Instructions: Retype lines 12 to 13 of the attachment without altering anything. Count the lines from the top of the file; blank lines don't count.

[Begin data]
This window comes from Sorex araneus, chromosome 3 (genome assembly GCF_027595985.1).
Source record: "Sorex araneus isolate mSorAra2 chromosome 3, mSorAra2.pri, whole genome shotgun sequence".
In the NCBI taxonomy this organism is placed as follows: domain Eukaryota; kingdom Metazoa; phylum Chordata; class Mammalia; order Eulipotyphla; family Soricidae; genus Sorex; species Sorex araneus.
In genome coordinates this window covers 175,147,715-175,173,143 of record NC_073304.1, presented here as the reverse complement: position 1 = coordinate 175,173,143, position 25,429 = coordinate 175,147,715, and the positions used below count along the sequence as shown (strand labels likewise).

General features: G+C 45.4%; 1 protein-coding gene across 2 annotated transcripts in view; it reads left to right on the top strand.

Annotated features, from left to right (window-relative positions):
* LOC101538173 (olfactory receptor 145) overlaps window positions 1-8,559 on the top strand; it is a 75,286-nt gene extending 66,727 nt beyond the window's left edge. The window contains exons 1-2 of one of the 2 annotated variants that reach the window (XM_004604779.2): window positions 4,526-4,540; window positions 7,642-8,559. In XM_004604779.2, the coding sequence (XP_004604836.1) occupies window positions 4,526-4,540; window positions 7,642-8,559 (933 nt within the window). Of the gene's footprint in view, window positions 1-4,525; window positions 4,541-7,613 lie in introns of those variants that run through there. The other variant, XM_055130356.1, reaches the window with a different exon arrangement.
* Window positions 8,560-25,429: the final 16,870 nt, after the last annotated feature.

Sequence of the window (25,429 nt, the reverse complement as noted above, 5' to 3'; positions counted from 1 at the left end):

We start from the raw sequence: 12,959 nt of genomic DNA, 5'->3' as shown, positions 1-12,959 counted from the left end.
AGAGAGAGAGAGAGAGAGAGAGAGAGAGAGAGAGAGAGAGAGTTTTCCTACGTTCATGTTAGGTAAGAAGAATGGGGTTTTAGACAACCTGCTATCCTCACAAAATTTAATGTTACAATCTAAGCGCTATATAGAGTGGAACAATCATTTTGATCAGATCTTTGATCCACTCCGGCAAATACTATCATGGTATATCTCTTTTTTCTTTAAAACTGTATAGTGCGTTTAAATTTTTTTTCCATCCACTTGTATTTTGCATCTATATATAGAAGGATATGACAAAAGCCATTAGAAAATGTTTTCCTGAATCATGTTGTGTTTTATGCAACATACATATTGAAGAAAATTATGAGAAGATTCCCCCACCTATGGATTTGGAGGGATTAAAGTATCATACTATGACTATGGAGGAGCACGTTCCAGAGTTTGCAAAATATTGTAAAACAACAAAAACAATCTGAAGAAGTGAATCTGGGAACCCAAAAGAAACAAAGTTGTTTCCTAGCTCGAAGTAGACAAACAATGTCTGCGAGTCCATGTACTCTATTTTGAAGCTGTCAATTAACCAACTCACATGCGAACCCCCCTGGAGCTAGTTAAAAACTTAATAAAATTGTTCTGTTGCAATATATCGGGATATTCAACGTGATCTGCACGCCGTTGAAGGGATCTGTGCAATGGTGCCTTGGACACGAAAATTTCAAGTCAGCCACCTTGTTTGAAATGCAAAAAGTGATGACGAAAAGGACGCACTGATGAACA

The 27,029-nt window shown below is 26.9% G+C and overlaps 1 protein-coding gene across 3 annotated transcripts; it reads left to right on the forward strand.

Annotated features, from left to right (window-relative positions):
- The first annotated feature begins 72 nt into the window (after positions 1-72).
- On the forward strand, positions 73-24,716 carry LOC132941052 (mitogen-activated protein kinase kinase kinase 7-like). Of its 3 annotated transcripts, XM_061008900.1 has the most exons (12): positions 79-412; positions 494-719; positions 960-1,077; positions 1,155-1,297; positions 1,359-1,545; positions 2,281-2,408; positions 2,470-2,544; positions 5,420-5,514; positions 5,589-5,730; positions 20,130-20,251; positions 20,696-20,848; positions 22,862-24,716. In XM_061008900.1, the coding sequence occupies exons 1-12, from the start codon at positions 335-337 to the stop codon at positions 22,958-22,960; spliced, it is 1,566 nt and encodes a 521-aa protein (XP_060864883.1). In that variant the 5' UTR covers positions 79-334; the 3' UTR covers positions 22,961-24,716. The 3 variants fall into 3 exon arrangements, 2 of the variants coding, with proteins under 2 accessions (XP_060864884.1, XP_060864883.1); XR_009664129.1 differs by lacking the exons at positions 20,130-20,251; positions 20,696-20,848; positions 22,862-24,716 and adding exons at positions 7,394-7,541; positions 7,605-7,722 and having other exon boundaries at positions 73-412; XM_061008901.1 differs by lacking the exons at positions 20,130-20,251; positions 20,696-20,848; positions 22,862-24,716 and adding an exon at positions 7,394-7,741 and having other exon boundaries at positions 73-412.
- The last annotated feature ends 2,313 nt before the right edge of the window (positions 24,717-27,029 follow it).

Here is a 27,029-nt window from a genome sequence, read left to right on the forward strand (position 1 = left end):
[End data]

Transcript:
The 27,029-nt window shown below is 26.9% G+C and overlaps 1 protein-coding gene across 3 annotated transcripts; it reads left to right on the forward strand.

Annotated features, from left to right (window-relative positions):